When you think of risk, what is the first image that comes to mind? Losing it all in the stock market, right? As we hit i h fear we most often hear about h to d with f h b retirement, the f has do i h outliving ones' money. In fact, the fear of death is lower on the scale, just behind the fear of public speaking. Well, fear not, we have dissected the concept of Purchasing Power risk, best defined by as the risk of loss of cash due to inflation. Of course we have taken the liberty of enhancing the concept further to say "Personal Inflation". Bryce Kommerstad looks at it this way: Loss of Purchasing Power: The erosion of what a fixed amount of money can buy over time. Prices of "things" go up but the amount of money one has at his or her disposal remains fixed (like a retired person on a fixed income). Unless there are investments keeping up with inflation in that person's portfolio, his or her lifestyle will decline. The reason why fixed income investments decline in value is inflation and interest rates rise. The fixed interest from the bond buys less over time, so the value of the bond producing that revenue stream has to decline, until it reaches a price where the current yield (coupon divided by current price) is equal to current rates. Just about everyone understands a good plan is diversified and risk tolerance adjusted with the specific purpose of making the nest eggs last longer. With the first boomers having already turned 60 in 2006, and maintaining a 1 in 3 chance of living to 95 years of age, this could mean 35 years of any or all of the following: 1. Social Security income becoming less, less effective, or worse 2. Less or no pension income 3. Higher costs for goods and services to include FOOD and FUEL 4. Desire to do more stuff, pick up an iPad, go fly fishing, travel to Curacao (off Venezuela coast) 5. Healthcare costs rose 73% from 2000 to 2006 according to a Kaiser Family Foundation survey while the S&P500 returned -3.5% over the same period. and-forget-it or "buy and hope" approach could very well have been futile. Based on that macro indicator, you could have l d What b h i i lost ground. Wh about the more important micro i di indicator: Personal Inflation? If you drive 50 miles to work, have two kids in college and are nursing a health condition, your version of CPI (Consumer Price Index) could be scary. Note: you can visit to view an alternate picture of inflation. That said, many people do not know that CPI does cover FOOD and FUEL. Inflation does not since the costs are so volatile, but CPI does. The following was extracted from the U.S. Bureau of Labor Statistics (BLS):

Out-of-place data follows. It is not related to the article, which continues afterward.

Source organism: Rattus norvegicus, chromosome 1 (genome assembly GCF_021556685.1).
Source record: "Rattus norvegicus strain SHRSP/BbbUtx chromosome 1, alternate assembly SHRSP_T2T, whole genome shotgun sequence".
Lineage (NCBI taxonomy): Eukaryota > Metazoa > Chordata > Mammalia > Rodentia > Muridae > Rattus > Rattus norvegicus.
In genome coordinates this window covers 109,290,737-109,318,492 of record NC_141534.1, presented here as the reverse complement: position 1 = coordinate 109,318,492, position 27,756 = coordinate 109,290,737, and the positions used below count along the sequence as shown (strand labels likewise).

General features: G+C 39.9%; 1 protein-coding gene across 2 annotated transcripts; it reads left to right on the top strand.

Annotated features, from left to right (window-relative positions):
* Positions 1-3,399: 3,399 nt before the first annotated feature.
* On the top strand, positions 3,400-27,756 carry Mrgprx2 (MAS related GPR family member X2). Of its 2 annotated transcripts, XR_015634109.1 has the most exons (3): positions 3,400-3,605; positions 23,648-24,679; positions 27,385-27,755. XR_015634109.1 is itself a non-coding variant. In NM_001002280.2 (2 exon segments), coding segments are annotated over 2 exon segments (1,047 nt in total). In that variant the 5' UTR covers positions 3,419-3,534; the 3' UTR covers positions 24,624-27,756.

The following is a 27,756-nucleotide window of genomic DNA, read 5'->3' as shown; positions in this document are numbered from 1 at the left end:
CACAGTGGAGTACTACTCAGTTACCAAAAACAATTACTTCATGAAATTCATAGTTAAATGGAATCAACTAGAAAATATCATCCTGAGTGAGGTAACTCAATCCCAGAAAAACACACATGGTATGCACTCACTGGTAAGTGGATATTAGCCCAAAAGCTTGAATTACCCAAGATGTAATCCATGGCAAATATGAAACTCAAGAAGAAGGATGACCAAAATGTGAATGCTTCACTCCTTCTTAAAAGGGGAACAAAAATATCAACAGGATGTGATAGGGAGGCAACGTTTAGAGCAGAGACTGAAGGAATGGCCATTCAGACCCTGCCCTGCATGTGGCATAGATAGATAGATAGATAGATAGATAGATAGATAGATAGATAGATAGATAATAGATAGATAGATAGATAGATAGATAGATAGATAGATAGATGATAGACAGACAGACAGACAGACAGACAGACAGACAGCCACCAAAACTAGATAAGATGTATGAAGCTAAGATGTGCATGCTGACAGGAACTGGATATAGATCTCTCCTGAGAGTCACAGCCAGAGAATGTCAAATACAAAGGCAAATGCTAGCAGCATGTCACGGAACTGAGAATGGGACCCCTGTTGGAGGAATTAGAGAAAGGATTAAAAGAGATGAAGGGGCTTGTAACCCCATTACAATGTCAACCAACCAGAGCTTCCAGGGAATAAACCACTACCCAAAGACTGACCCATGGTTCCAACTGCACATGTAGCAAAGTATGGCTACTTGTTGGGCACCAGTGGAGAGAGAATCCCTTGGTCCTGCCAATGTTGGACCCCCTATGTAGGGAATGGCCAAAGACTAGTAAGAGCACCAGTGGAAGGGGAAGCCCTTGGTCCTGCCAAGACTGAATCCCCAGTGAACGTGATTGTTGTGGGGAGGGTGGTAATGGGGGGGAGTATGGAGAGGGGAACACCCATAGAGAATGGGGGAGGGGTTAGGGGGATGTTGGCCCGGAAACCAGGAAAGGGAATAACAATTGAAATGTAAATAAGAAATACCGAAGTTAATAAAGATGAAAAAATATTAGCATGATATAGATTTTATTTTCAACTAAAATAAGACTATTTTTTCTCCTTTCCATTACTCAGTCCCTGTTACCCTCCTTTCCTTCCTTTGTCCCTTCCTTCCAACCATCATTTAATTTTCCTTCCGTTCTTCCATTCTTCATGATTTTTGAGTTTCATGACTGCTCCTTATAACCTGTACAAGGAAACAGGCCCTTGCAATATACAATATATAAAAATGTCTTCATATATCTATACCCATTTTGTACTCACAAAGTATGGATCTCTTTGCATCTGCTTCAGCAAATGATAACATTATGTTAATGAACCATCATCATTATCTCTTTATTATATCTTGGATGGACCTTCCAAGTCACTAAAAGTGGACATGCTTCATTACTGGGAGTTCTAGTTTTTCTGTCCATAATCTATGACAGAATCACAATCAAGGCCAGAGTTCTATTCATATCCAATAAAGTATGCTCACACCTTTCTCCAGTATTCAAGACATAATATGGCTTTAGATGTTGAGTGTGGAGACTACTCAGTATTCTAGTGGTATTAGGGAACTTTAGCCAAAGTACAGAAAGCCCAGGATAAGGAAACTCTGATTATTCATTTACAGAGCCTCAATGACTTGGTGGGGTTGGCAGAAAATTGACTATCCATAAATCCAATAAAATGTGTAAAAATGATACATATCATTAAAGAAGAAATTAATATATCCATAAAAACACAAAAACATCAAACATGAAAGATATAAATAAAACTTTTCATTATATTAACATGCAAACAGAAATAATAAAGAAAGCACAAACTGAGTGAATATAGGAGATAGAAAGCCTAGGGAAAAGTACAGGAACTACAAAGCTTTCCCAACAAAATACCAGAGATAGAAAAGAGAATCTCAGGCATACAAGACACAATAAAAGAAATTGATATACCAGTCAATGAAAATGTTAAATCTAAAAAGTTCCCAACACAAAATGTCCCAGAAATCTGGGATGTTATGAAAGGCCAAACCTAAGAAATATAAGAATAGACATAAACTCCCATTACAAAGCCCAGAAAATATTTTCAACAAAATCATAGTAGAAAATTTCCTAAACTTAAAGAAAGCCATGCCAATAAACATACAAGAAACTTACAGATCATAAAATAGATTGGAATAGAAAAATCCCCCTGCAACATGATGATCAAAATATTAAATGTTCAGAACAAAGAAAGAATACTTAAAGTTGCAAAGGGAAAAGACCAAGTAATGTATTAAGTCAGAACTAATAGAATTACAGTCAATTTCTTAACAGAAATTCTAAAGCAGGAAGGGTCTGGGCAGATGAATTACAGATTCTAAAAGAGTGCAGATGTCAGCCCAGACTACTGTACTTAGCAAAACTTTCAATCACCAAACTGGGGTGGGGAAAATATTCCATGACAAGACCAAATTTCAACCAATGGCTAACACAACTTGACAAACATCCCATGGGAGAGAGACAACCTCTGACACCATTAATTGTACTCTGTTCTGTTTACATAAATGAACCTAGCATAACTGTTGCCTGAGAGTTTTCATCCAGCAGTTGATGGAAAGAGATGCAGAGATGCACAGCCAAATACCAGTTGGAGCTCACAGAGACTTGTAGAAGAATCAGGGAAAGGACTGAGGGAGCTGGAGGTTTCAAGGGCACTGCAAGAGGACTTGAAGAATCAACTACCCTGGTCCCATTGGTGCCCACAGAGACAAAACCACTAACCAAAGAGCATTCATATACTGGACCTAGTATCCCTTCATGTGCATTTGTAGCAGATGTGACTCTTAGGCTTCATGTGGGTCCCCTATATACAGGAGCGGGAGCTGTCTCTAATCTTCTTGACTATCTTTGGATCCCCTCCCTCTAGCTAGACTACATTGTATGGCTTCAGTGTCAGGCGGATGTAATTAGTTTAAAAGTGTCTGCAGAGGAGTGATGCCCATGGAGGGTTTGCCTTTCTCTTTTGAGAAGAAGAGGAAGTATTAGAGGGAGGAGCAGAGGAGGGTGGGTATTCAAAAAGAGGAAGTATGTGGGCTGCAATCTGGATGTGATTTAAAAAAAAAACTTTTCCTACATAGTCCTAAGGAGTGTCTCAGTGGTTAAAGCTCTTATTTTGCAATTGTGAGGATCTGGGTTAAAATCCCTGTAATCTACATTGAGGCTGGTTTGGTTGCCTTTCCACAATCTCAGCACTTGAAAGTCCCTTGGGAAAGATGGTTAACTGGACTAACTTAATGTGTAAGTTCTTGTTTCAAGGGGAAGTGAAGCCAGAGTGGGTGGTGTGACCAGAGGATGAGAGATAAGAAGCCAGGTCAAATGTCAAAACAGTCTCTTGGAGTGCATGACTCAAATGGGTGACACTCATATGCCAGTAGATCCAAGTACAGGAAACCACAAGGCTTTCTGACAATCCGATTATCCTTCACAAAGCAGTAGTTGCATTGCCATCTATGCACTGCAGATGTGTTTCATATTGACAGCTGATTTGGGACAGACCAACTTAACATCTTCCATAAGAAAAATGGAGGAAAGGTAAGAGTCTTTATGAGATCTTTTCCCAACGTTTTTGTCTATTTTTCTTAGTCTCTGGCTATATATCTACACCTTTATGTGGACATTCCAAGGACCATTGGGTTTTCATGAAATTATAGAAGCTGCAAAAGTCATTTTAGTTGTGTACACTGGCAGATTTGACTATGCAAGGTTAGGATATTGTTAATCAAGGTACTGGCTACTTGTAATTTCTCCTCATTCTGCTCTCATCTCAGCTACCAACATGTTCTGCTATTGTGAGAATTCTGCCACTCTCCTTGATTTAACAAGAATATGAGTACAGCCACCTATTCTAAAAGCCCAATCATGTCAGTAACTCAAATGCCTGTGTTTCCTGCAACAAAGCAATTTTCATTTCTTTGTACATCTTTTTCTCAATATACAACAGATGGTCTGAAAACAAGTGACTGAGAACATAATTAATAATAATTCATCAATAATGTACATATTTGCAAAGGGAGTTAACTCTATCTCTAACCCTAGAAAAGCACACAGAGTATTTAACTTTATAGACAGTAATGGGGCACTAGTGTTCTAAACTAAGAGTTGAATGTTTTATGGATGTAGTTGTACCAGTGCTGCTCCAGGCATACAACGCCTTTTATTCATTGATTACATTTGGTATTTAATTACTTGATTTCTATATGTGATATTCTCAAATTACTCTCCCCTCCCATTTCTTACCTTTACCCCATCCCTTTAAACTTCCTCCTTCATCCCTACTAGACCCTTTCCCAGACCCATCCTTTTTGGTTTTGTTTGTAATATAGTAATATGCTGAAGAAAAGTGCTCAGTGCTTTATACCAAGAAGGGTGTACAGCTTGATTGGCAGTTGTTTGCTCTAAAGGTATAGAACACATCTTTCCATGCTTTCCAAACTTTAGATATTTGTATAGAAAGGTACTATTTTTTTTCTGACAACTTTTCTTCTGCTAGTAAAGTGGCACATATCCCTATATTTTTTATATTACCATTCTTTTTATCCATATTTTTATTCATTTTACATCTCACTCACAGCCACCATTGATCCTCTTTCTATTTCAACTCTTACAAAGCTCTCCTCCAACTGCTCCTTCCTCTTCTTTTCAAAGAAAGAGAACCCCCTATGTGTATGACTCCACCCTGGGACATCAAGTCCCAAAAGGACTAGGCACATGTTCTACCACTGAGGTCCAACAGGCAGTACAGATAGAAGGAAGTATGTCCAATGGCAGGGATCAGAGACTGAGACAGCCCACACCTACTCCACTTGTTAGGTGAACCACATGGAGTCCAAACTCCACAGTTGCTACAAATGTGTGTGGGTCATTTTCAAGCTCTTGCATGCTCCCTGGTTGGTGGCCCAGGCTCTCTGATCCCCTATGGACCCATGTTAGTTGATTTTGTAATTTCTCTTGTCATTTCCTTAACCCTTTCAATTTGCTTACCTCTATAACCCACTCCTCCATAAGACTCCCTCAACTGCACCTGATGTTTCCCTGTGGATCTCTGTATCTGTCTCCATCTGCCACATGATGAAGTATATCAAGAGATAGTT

The CPI represents all goods and services purchased for consumption by the reference population BLS has classified all expenditure items into more than 200 categories, arranged into eight major groups. Major groups and examples of categories in each are as follows: FOOD & BEVERAGES HOUSING APPAREL TRANSPORTATION MEDICAL CARE breakfast cereal, milk, coffee, chicken, wine, full service meals, snacks rent of primary residence, owners' equivalent rent, fuel oil, bedroom furniture men's shirts and sweaters, women's dresses, jewelry new vehicles, airline fares, gasoline, motor vehicle insurance prescription drugs and medical supplies, physicians' services, eyeglasses and eye care, hospital services televisions, toys, pets and pet products, sports equipment, admissions college tuition, postage, telephone services, computer software and accessories tobacco and smoking products, haircuts and other personal services, funeral expenses


Easy homework that you can do at your leisure: 1. Get out the latest Research Update email, your account statement from TD Ameritrade, and other statements from wherever else your investable assets reside. Meet with your (Redhawk) advisor to see how all those dots connect and how to best manage them all. 2. Ask your Redhawk advisor to get together to talk about your Personal Inflation. The plan your advisor has in place will or should address this all important issue. We will continue to do our part to watch over the assets at risk. In the meantime rest easy (not) that CPI, Inflation, Breaking News, and perhaps even Congress will keep your boat afloat. It is the process going forward that addresses the Personal Inflation that matters. What your advisor and Redhawk are doing about it should make you feel very comfortable. Worst case, you will be an early adopter to a process that only your Redhawk advisor can deal with.

The S&P started the last decade at a value of 1,469.25 and closed March 2011 at 1,325.83 so you can do the math. If inflation was negative 3%, we'd just about be even. A set-it-